The conference itself was a really good size- there were 120 delegates which means that it is very easy to get talking to people. The day consisted of talks and poster session. Talks are as you would expect, a speak has about 12 minutes to give a presentation on their work and then the audience can ask questions. Poster sessions are usually in another room where people can wander and chat more informally with those presenting their work as a poster. These are often at the end of the day and over drinks.

Being a small meeting the talks were quite specifically in the area of ice shelves, ice sheets and glaciers which was good as I felt I understood a lot and also picked up things from people that are lucky enough to actually go to these places or use satellite data to learn about them.

My talk thankfully seemed to be really well received which was a big relief and has definitely helped with the thesis writing motivation. This was slightly bad timing being as I was about to start 3 months away from Reading on my Government Office of Science internship but it’s definitely made me keen to get back to the science and given me extra confindence that this a career that I can do.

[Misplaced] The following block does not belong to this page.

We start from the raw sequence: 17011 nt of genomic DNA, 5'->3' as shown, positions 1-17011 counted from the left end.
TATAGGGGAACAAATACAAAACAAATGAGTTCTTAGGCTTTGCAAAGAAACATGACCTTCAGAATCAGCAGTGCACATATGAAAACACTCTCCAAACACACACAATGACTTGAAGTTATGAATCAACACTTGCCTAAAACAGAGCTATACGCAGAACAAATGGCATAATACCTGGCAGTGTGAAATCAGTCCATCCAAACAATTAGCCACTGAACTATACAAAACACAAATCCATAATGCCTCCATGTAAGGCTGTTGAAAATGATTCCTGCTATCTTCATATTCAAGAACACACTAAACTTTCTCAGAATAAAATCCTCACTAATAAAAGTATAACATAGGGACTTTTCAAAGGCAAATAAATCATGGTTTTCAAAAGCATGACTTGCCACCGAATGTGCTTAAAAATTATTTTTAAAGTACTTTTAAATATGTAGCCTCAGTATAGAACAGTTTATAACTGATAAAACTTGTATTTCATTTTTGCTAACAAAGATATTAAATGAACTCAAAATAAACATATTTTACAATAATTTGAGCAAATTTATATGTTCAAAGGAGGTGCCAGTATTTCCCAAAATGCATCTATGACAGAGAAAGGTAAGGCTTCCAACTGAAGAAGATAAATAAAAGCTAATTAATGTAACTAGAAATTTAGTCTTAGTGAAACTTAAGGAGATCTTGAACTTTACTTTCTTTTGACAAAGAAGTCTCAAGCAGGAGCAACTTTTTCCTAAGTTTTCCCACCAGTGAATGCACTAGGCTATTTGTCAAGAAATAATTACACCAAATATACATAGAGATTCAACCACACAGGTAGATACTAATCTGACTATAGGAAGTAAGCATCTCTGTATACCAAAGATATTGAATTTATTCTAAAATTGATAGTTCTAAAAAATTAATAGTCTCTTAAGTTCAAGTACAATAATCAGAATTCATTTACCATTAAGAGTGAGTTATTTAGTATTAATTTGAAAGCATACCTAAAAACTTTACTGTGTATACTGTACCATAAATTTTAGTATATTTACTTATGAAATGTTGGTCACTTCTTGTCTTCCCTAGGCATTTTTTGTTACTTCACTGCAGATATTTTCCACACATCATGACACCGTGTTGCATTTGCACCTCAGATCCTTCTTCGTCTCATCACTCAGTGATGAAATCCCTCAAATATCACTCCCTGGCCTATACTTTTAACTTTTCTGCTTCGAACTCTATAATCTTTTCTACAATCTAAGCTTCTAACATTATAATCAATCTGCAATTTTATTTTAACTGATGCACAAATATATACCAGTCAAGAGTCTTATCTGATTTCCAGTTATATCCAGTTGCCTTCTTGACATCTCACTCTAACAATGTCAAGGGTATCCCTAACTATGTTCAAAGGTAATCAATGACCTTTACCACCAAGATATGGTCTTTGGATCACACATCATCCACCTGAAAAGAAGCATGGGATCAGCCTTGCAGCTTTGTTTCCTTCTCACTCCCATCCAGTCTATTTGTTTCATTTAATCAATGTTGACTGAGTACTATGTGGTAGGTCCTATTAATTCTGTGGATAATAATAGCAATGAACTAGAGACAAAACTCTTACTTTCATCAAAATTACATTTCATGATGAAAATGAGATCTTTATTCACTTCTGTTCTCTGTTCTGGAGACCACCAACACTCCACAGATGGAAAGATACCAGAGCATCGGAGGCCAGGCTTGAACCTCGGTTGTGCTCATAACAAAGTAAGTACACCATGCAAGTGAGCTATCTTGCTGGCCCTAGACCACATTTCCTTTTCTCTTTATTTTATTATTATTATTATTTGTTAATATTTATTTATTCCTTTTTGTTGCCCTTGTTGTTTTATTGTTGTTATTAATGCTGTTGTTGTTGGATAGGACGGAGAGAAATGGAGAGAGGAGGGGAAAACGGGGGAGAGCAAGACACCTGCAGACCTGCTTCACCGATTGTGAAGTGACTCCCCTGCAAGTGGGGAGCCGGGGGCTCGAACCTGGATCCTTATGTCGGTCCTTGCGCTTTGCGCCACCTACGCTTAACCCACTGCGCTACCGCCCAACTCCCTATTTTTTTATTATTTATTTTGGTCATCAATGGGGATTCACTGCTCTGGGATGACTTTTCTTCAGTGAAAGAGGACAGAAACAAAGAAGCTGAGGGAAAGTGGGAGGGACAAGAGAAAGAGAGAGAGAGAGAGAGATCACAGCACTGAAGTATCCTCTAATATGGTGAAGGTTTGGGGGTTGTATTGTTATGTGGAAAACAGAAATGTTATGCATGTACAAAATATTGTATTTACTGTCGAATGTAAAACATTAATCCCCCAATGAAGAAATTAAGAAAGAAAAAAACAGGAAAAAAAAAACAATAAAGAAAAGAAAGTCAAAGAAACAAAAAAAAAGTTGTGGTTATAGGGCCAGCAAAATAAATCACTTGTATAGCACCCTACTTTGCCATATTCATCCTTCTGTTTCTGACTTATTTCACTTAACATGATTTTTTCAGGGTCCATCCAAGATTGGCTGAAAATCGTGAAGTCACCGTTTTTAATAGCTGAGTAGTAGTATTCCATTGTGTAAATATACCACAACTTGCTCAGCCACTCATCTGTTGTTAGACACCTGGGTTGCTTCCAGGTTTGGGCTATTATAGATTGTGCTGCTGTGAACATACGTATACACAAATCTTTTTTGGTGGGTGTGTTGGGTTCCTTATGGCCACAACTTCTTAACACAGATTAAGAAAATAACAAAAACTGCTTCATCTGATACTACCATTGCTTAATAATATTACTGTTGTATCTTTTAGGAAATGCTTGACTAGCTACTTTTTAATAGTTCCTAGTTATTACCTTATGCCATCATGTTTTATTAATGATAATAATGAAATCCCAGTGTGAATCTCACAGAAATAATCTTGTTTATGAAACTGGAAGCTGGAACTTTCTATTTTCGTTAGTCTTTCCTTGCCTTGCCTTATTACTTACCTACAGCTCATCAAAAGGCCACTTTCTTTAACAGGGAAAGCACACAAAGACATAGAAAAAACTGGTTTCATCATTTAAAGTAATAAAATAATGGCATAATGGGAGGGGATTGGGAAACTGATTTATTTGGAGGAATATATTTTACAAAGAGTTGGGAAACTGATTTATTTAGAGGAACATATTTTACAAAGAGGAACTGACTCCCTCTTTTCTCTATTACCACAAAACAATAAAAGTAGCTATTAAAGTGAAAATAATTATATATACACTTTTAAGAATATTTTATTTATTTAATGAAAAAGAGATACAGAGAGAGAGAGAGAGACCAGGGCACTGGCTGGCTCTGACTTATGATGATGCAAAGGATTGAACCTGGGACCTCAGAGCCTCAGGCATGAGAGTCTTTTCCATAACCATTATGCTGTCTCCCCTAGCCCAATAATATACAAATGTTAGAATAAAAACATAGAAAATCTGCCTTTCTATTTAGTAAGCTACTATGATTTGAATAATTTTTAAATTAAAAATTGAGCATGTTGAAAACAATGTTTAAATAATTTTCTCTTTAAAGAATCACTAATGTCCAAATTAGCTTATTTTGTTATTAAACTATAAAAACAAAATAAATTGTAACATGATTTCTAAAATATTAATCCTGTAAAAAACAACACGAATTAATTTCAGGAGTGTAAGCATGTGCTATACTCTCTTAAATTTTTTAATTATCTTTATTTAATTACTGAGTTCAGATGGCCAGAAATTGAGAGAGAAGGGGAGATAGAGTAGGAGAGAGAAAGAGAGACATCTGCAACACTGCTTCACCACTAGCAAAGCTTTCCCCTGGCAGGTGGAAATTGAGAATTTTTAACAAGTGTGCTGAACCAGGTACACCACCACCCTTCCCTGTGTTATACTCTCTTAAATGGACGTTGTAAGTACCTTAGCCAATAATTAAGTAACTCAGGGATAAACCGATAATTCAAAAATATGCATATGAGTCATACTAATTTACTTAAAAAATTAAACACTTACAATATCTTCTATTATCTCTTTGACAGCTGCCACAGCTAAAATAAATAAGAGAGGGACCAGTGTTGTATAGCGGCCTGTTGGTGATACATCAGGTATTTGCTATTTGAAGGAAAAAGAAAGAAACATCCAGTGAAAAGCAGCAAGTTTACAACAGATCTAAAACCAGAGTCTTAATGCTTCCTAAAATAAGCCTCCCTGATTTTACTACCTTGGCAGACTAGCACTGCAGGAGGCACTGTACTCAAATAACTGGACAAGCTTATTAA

A highlight of the week was the mid week excursion to the Hoffellsjokull glacier. Finally, after 2 and a bit years of PhD, some actual ice! I was clearly not the only theoretician that was overly excited by this as one was heard to exclaim, seeing the chaotic crevassing  in the ice “and we’re supposed to model this?!” We were greeted at the end of the hike with Brennevin (an Exeter Uni musician staple, no-one could understand why I was quite so averse to it), horse meat and pineapple. When in Iceland…

The conference was great for making contacts, I got to see some old Karthaus friends, and make new early career buddies as well as meet a lot of interesting and important people from withing glaciology. I have hopefully got a chance to collaborate with others outside of Reading and have since been invited to give a talk by one of the other attendees. Sadly it was all over too quickly, but even the journey home from the conference was picturesque with the bus stopping at least every half an hour to view lakes and waterfalls. Iceland, I’ll be back.


NERC ATSC Fieldwork Training Part 3- ICE!!

Having spent time getting excited by the local flora and fauna came the day I was most looking forward to- the ice! Course tutor Ed had shipped up lots of radar and GPS equipment to Ny Alesund before our arrival so our first job was to work out how to distribute it all among us to carry up to Midrelovenbreen, the glacier we were going to be working on.